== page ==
In the beginning, there were two guys, one wrench, one multi-tool and one passion: bicycles. Five years later, that hobby of repairing bicycles became the Shadeland Bicycle Collective, headed by Anderson University alum Ben Orcutt. The collective is a nonprofit organization that helps Anderson community members repair bicycles and teaches them how to fix bikes themselves.
Orcutt and a friend began the Shadeland Bicycle Collective in the fall of 2008 in a classroom at Shadeland Elementary School. After his graduation in May 2011 with a fine arts studio major, Orcutt turned all of his attention to the Shadeland Bicycle Collective. Through donations and word of mouth, the collective grew into a full nonprofit organization, complete with professional bicycle repair tools, stands, an official logo, a website, and a new location on West 11th Street in Anderson. The collective held its grand opening on Oct. 22, 2011. [Photo on left: Ben Orcutt talks with Kris and Lisa Stevens at the grand opening for his bike collective.]
The collective functions as an educator, an advocator, and a repair service — with priorities in that order. “We run a full-service repair shop like any bike shop does,” said Orcutt. “The main difference is that we do that so we can fund what we do with the rest of our time, which is primarily education. You have a membership to the shop and that membership gives you access to all the tools, equipment, repair manuals, and knowledge of the other people in the room with the intent to repair your own bicycle. The whole project is empowering people to maintain their own form of transportation.”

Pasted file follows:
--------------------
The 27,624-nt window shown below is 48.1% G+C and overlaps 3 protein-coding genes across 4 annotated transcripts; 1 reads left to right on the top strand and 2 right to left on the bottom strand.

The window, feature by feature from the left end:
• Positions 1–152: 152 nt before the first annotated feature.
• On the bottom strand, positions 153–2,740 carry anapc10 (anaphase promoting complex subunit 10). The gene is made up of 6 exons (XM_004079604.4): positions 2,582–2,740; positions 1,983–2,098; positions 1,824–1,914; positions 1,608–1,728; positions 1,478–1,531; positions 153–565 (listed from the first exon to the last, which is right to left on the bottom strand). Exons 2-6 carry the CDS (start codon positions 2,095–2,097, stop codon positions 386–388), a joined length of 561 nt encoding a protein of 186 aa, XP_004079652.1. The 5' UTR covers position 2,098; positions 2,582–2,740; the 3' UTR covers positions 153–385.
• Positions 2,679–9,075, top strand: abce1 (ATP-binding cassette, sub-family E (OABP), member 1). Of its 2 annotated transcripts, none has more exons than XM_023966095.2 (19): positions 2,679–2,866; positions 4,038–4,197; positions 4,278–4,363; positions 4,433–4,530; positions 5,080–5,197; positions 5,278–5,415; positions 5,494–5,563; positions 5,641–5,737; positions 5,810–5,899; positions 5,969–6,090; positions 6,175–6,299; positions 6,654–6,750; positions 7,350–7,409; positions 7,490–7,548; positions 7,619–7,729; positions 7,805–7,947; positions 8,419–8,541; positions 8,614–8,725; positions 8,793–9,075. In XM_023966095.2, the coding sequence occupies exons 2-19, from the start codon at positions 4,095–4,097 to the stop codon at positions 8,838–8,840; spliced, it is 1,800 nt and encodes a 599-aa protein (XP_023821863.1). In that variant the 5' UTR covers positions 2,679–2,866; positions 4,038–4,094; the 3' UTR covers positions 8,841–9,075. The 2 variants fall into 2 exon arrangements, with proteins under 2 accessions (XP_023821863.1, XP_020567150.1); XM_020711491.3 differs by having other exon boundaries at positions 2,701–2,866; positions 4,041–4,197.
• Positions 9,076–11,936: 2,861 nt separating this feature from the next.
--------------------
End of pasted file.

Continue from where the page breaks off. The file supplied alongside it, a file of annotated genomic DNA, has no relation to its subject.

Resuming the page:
Since education is the goal, Orcutt works with various other organizations, such as the Cub Scouts, the Park Place after-school program, and the Christian Center. “For example, the Park Place after-school program has different clubs for the kids. There’s an art club, a reading club, a sports club, and then there’s a bike club. They have kids sign up to work directly with me,” said Orcutt. “We strip [the bicycle] all the way down, and we learn all the names of the parts and what they do. We clean it all, and then we repaint the frame and rebuild it all clean and new. It’s pretty cool because the kids get to see everything completely disassembled and their own ability to rebuild it and make it look completely new.”
Orcutt enjoys teaching children, along with encouraging people in homeless shelters and drug and rehabilitation transition homes. “All of those places are filled with people that don’t have a lot of control over things in their own life,” said Orcutt. “They’re told what to do a lot of the time. We found that giving people the ability to control just one little thing in their life, like transportation, has a really big impact on their self-esteem. That is the goal, and we get to that through a variety of bicycle-related means.”
The bicycle collective is part of a larger nonprofit organization, The Shadeland Project, which also includes a thrift store and an after-school program. Many of the people who started The Shadeland Project also attend church at The Mercy House, the same church Orcutt attends. “We’ve always believed in the bike collective,” said Matt Connor, senior pastor at The Mercy House. “Our ministry philosophy is that we support whatever the people in the church dream up.”